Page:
These include, for example, a rant about Native Americans in which Warrior states that “I consider myself a Native American in the accurate sense” because “I was born here, in America.” Specifically, he took issue with actual Native Americans referring to themselves that way, deeming it “misleading.” How so? Warrior felt that it was immaterial for Native Americans to say “my ancestors lived in a teepee and wore feathers in their hair, or yelp like a hyena or weave blankets or burn smudge sticks and smoke tax-free cigarettes.” A different blog referred to “black leaders who are nothing less than pure-bred [sic] racists.” Those leaders, he wrote, “demand reparations and want to see white people in shackles and hanging from nooses.” At “the p/c [sic] pace we are going now,” Warrior wrote, “it won’t be long before we are all slaves.” This leads into a seeming non-sequitur about “our government subsidiz[ing] so much time and money to the study of primates.” Calling this a racist trope may be giving it too much credit.


But if you really want to know what Warrior, the man, was about, his speech at DePaul University and the postmortem he wrote about it are a great place to start. (It’s one of his few blogs that is still properly archived.) “Homosexuals were offended by my use of the word ‘queer,’” Warrior wrote of the response to his speech, specifically describing “one guy without his husband and two physically-repulsive butch-dykes slurping on one another’s tongues (really) on the front row.” (He suspected they “had a real hard time cozying up to my principled heterosexual obstinacy.”) Warrior would go on to state that the aforementioned gay man enjoyed being “physically thrown out by the masculine security guard” and described the lesbian couple as “speared wild boars” who “performed [a] two-nightcrawlers-in-heat act.” Again, “an insane dick” just about sums it up.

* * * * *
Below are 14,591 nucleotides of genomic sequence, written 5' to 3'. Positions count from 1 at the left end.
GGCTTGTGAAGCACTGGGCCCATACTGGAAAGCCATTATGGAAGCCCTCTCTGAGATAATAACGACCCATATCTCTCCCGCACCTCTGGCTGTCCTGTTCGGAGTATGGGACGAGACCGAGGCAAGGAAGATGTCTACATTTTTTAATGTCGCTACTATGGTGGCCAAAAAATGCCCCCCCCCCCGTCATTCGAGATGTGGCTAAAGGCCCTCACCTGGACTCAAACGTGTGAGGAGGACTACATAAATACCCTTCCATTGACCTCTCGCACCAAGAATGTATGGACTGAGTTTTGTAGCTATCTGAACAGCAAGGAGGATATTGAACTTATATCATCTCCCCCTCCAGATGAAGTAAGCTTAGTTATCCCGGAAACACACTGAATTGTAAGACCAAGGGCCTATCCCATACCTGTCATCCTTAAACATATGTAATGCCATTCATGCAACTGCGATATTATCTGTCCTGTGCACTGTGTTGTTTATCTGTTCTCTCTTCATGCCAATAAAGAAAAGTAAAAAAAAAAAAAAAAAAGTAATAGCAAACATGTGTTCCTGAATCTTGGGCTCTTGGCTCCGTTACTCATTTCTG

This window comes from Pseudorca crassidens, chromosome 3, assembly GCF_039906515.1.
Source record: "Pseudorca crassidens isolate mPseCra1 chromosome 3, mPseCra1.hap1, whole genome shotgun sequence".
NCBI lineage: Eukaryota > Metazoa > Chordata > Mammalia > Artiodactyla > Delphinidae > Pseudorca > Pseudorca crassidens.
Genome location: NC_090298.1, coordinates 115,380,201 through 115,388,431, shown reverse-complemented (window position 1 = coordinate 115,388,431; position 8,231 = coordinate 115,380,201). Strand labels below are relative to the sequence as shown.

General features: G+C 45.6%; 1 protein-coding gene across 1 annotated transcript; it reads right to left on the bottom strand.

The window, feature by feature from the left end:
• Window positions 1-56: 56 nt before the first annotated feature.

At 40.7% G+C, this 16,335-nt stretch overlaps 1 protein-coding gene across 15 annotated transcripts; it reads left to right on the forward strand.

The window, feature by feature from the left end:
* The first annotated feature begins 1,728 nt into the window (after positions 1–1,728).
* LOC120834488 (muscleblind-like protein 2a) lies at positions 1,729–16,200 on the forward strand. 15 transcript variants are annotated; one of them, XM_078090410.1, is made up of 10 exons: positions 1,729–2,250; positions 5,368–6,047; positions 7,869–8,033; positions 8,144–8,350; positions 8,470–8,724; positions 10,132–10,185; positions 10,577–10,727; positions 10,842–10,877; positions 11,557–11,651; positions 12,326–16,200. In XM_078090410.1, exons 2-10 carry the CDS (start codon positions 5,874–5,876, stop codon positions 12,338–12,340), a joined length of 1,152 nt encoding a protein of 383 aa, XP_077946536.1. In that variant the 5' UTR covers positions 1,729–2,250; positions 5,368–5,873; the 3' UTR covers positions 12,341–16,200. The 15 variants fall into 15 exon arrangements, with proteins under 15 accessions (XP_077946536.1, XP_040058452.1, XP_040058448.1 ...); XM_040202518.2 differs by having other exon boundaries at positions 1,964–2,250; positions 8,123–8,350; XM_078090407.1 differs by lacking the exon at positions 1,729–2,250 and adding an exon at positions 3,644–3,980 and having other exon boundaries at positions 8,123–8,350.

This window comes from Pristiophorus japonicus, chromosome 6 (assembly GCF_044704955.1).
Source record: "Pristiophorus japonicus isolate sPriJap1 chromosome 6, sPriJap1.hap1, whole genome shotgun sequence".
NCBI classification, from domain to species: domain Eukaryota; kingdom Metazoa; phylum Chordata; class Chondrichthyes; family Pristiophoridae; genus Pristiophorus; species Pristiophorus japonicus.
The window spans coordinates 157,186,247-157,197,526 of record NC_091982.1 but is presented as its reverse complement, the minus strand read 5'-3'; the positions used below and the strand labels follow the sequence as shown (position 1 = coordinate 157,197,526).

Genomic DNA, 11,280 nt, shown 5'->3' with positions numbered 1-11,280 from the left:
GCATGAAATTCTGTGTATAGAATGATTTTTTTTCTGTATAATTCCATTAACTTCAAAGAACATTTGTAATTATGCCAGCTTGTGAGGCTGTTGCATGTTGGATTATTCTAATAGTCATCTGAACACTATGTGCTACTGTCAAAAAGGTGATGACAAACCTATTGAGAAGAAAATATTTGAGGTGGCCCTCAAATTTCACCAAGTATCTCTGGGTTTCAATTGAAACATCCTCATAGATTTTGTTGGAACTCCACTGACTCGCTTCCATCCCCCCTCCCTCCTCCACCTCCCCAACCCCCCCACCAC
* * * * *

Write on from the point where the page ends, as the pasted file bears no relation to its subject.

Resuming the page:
It’s hard to say exactly why WWE decided to honor Warrior at all. There could be a sense that he and his family are owed something, as he had just signed on as a company ambassador before his death. But why elevate him to a saint-like figure, let alone in a way that virtually nobody in company history ever has? Thanks to a near-two-decade-old lawsuit settlement, WWE can’t disparage Warrior, but that doesn’t necessitate a lavish annual tribute. This is doubly true given that Warrior had, during his Hall of Fame induction, actually asked for the creation of a different award that would honor longtime WWE employees who get no public credit. WWE could have honored Warrior’s memory and his wishes by running with that uncharacteristically selfless idea, although doing so likely wouldn’t have attracted the publicity that most Warrior Award winners have received.


The simplest explanation, as usual, may just be that WWE just doesn’t care about any of this—not about what Warrior said and did, who he was and what he believed, and the work he did for the rancid causes he supported. After all, where did Warrior’s Hall of Fame induction take place? At the Smoothie King Center in New Orleans, the same city Warrior described as a “pornographic cesspool of decadence and depravity” that could only benefit from being destroyed in a natural disaster. That arena is located next door to the Superdome, which had served as an improvised shelter for those who Warrior termed “unclean” people that he said were “ruined by the bad choices they made over and over.” Warrior’s was an indomitable spirit, all right. It’s a wonder that the WWE can’t bring itself to exorcise it.

David Bixenspan is a freelance writer from Brooklyn, N.Y., who co-hosts the Between The Sheets podcast every Monday at BetweenTheSheetsPod.com and everywhere else that podcasts are available. You can follow him on Twitter at @davidbix and view his portfolio at Clippings.me/davidbix.